North Korea's latest missile test will likely be the top topic President Trump focuses on in his summit with Chinese President Xi Jinping on Thursday and Friday. But an even more important foreign policy issue is actually the U.S.-China relationship, which is crucial to the entire world.

The speed and pace of China's remarkable rise has been long apparent economically, but it's also increasingly clear geopolitically. That's especially true in Asia, where the country's aggressive maritime territorial assertions and military provocations have rattled neighboring nations and the U.S. alike.

Trump should reconfirm his support for our Asian allies and make it clear to Xi that the U.S. will live up to its decades-long commitments. Equally important, strengthening protocols on avoiding military miscalculations that could spark a crisis or even an armed conflict should be prioritized.

"The most important question bar none is how to prevent the increasing patterns of competition between the U.S. and China from emerging as a real Cold War or, heaven forbid, a hot war," Douglas Paal, director of the Asia Program at the Carnegie Endowment for International Peace, told an editorial writer.

Trump should raise trade issues as well, and that should come as no surprise to Xi since they were an ongoing campaign issue. But Trump should do so understanding how inextricably linked the world's two largest economies are, and how counterproductive β€” or even calamitous β€” a trade war would be for not just the U.S. and China but for the global economy.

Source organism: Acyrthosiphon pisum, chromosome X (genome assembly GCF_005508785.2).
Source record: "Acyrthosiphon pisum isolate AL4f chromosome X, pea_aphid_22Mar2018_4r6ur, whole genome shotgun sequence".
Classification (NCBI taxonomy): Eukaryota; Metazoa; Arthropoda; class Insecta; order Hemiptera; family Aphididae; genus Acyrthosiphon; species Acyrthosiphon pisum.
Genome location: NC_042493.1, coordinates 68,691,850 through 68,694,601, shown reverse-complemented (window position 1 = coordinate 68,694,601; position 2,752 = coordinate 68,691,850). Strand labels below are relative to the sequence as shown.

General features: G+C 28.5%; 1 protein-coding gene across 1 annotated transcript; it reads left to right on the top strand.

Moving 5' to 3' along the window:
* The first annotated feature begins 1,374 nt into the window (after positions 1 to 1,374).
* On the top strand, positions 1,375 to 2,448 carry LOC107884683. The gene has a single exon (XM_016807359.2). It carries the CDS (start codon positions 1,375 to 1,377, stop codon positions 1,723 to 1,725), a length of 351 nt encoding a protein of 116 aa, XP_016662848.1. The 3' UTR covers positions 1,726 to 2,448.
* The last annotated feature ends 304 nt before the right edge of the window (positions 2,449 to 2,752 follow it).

The recent rise of the yuan, however slow, is a step in the right direction, and takes some starch out of one of Trump's continual criticisms. He should also take note that while his administration has sounded a retreat on global trade pacts, China is pressing ahead, including an ambitious 16-nation trade pact that if enacted will fill the vacuum created when Trump officially exited the unfairly maligned Trans-Pacific Partnership.

The spiraling crisis regarding North Korea should make it a key issue to discuss, and Trump is right that Beijing must be more aggressive in pressing Pyongyang on nuclear weapons and ballistic missile programs. But Trump would be wise to calibrate his approach to be collaborative, not confrontational. China does not benefit from North Korean recklessness, especially since the U.S. is ramping up missile defenses in South Korea and maybe eventually in Japan, a move China considers a threat. Diplomacy is still the best, and perhaps only, route to solve this building crisis, and it will require a creative multilateral effort.

The summit was reportedly arranged in large part by Jared Kushner, Trump's son-in-law who has an increasingly diverse, and difficult, domestic and foreign policy portfolio. Kushner, a 36-year-old senior adviser, has no previous diplomatic experience. His foreign policy elevation effectively sidelines Secretary of State Rex Tillerson, and is an unwise course for someone with ethical issues who did not face Senate confirmation. The legislative branch should require Trump to clarify who is shaping U.S. foreign policy.